During the recent AT&T Analyst Conference, we analysts were all treated to 2 great shows - a tour of Yankee Stadium’s ICT systems (followed by an opportunity to watch the Yankees beat the Royals) and Kevin Peter’s annual spectacle of spherical geodesic references to make sure we all got one thing straight - AT&T’s network delivers value.
Following last year’s event, I referred to the clear presence of AT&T Labs innovations (http://blogs.forrester.com/henry_dewing/10-05-24-att_business_solutions_drives_technological_innovation_practical_use) delivering value to customers. Keith Cambron, President and CEO of AT&T Labs, focused more this year on the importance, value, and urgency of the IPV6 transition, before Kevin delivered another rousing speech declaring “IT’S THE NETWORK!” more frequently and more emphatically as he went. While Kevin’s presentation was all style, he is a serious technology executive having received a master's degree in Information and Technology Management from the Stevens Institute of Technology. Kevin’s stump speech was followed by technical topics and serious presentation styles that illuminated his points.
John Donovan, AT&T’s CTO, settled the audience down describing AT&T plans to deliver solutions using
AT&T’s Network as a ubiquitous, reliable, intelligent platform.
Whenever vendors talk about videoconferencing today, they use the term telepresence. Come on guys – do yourself and your potential customers a favor – let’s be more careful with our terminology. Immersive telepresence should only be used to describe a meeting experience that leaves participants believing they were really in a live meeting – similar to the suspension of disbelief that occurs when watching a Pixar movie like “Toy Story” where viewers willingly forget the technology and become immersed in the experience.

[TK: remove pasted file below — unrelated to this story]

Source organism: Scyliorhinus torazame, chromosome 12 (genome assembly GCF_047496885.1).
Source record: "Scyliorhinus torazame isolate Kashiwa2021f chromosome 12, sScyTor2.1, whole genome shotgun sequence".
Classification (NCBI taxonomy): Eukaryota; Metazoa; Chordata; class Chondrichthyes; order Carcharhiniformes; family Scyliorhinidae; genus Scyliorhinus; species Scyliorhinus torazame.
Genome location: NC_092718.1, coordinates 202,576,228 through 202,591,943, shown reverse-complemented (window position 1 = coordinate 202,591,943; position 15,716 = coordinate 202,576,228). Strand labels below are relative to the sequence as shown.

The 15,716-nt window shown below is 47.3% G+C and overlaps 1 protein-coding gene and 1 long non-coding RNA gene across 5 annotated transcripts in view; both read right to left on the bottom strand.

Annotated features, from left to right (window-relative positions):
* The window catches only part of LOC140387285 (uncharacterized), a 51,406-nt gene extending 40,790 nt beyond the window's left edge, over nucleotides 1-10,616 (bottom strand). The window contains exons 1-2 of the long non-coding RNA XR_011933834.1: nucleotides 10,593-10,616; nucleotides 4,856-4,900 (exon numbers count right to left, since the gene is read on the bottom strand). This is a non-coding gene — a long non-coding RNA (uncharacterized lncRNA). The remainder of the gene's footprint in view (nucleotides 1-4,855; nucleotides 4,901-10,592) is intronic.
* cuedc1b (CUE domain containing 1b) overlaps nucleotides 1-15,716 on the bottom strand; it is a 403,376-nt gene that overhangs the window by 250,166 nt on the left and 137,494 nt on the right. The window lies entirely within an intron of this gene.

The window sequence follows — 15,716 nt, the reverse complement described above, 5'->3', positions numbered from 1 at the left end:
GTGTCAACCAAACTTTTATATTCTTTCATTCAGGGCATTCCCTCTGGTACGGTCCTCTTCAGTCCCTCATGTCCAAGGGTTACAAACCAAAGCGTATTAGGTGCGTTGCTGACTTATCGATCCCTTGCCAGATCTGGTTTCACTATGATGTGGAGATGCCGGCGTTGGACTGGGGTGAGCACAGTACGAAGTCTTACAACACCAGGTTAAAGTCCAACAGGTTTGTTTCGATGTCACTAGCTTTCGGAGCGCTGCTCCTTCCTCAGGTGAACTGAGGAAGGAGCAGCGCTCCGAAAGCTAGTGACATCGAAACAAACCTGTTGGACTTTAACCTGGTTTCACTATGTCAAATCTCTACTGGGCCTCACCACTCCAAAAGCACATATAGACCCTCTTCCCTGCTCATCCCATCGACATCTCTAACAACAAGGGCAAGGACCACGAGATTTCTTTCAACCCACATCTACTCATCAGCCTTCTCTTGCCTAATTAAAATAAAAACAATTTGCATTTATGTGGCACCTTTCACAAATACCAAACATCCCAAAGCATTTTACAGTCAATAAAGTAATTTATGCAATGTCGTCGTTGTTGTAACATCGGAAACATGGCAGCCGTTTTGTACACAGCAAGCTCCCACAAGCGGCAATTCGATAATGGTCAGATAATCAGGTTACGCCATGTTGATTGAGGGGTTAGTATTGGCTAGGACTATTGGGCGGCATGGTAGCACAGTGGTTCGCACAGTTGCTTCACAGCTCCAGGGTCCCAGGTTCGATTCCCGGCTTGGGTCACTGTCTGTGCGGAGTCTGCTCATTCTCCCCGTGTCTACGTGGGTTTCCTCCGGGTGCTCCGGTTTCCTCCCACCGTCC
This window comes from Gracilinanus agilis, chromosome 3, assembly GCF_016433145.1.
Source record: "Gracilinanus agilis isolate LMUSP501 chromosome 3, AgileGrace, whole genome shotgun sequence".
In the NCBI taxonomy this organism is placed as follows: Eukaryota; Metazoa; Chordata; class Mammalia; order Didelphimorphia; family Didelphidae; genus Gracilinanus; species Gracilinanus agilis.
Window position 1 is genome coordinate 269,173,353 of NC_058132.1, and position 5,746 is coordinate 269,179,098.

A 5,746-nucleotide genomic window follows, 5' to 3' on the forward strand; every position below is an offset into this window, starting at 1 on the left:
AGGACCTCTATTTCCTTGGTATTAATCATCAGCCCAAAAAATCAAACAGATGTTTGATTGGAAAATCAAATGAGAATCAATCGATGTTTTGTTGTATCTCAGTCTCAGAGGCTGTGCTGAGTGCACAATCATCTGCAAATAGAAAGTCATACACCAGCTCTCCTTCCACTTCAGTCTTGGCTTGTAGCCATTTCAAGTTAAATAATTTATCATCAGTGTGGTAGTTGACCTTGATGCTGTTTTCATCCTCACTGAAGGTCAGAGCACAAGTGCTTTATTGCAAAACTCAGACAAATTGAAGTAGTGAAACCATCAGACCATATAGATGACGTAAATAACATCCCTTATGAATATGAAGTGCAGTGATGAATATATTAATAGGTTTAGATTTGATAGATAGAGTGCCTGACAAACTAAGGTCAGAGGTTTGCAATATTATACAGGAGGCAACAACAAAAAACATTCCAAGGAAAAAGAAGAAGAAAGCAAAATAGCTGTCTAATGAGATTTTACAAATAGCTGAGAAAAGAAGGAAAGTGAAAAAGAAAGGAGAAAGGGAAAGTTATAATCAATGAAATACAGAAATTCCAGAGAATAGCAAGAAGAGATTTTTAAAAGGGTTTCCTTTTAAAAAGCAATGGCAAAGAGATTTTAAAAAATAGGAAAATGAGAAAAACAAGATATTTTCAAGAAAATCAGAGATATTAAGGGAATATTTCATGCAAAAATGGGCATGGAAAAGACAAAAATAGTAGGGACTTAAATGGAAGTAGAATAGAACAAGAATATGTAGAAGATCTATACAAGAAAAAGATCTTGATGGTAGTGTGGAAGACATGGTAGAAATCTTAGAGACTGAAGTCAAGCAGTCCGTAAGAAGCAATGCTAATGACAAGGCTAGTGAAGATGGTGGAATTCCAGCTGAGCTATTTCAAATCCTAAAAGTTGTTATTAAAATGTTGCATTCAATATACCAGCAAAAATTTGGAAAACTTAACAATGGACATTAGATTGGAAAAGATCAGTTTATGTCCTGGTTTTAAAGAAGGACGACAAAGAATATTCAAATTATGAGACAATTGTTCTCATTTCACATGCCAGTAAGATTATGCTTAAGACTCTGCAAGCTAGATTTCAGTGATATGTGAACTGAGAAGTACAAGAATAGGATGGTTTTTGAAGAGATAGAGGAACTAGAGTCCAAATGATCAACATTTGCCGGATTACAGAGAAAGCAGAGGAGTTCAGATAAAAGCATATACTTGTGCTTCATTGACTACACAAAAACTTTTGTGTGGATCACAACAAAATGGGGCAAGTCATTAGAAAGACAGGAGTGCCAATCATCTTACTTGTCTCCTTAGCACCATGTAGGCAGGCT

Telepresence: When Cisco launched their initial telepresence offers in 2006 (was it that long ago, really?) they were adamant that it only referred to solutions that replicated life-like meeting experience with multiple screens, dedicated rooms, and high-speed connections. Existing vendors like Teliris were all too happy to agree and reinforce that definition. Today, most clients I talk to think that telepresence refers to the classic 3-screen configuration but are willing to include larger deployments like Polycom’s RPX, which can accommodate up to 28 participants in 3 rows – and I think that should be the definition of a telepresence endpoint.
Personal telepresence: At first blush, this seems like a non sequitor, but I call a dedicated videoconferencing screen that is roughly equal to the size of a human head and shoulders (so that the remote participant appears near life-size on the desk/table where the endpoint is positioned) a personal telepresence unit. Distance from the camera, lighting, and alignment must be managed carefully by the participants on both ends to maintain the meeting continuity.
Its intention to acquire HP’s Visual Collaboration Business — adding to the rich set of endpoints and capabilities Polycom has developed internally.
The formation of a group of service providers to be called the Open Video Communications Consortium (OVCC) — dedicated to making intercompany video communication as easy as intercompany telephone communication.
The continuation of joint development and go-to-market activities with Microsoft.